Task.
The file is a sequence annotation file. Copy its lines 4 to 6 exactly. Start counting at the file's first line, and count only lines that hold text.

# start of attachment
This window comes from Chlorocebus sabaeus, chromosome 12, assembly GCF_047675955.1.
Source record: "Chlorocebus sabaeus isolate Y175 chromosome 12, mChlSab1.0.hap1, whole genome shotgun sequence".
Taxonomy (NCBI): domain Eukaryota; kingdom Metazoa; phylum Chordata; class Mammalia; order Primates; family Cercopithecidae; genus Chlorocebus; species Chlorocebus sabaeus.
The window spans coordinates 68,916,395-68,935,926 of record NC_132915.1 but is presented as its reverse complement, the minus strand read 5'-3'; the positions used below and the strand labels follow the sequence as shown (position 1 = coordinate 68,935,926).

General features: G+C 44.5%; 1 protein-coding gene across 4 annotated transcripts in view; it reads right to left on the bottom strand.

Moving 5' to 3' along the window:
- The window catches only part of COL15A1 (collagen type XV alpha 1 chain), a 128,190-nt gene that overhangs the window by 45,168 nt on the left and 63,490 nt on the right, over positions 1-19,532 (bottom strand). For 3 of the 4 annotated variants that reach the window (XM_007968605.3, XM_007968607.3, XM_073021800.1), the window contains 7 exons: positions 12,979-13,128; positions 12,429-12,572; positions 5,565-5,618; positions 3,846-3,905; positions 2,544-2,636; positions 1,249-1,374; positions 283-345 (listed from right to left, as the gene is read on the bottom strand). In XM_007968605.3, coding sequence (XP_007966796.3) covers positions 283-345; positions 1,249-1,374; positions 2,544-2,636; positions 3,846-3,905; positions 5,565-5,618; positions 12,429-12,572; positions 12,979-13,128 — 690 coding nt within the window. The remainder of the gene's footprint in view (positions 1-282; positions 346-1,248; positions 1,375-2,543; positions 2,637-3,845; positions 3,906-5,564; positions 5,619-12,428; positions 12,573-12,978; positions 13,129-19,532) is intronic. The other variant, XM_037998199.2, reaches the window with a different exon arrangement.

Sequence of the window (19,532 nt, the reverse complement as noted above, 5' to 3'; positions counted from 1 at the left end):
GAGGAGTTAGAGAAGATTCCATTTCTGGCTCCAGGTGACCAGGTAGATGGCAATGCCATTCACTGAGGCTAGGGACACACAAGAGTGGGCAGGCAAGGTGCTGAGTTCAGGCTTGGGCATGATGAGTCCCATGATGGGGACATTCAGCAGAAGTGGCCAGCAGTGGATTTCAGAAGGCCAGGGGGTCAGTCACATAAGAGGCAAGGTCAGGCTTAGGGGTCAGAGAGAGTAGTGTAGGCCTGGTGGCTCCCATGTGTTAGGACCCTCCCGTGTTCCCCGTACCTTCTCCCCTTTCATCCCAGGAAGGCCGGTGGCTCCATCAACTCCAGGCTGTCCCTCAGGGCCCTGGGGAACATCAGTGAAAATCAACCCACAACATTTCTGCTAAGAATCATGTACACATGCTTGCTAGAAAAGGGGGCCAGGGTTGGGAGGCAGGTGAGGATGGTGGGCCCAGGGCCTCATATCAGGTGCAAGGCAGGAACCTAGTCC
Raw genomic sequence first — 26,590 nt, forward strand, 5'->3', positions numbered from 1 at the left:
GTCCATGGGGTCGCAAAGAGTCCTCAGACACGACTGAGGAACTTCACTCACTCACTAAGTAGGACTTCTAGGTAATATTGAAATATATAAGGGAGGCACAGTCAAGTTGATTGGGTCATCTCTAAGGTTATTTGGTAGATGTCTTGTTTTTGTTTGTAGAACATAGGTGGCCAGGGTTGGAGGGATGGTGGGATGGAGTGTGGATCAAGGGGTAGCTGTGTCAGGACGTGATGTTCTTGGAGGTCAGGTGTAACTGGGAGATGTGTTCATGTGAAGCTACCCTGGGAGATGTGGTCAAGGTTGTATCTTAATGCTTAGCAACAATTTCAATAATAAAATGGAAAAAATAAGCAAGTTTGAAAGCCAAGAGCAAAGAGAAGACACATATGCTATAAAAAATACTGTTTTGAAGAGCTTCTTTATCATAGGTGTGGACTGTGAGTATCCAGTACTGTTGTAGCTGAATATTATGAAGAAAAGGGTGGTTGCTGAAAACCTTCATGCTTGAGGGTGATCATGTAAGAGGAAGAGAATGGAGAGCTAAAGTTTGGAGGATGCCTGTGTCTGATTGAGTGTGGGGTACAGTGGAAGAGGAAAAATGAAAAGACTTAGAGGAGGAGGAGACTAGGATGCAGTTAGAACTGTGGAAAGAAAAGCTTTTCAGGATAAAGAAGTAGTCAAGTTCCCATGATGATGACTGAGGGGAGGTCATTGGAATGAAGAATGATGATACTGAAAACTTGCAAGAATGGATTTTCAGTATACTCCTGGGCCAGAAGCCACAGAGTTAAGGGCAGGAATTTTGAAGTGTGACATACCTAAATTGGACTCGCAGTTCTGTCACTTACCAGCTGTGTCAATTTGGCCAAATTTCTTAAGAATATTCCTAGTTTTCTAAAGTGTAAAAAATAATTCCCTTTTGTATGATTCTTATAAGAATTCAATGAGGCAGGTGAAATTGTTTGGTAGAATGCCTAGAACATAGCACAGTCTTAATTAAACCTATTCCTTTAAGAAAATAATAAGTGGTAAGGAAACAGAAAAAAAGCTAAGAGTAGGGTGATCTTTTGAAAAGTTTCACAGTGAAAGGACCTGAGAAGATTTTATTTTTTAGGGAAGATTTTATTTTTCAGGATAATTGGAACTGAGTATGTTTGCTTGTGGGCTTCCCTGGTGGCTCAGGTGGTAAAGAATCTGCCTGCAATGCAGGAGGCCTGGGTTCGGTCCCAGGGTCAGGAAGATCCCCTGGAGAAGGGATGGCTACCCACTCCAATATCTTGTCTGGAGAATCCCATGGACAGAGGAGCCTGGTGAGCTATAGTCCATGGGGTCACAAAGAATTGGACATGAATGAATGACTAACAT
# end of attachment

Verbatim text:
The window spans coordinates 68,916,395-68,935,926 of record NC_132915.1 but is presented as its reverse complement, the minus strand read 5'-3'; the positions used below and the strand labels follow the sequence as shown (position 1 = coordinate 68,935,926).

General features: G+C 44.5%; 1 protein-coding gene across 4 annotated transcripts in view; it reads right to left on the bottom strand.

Moving 5' to 3' along the window: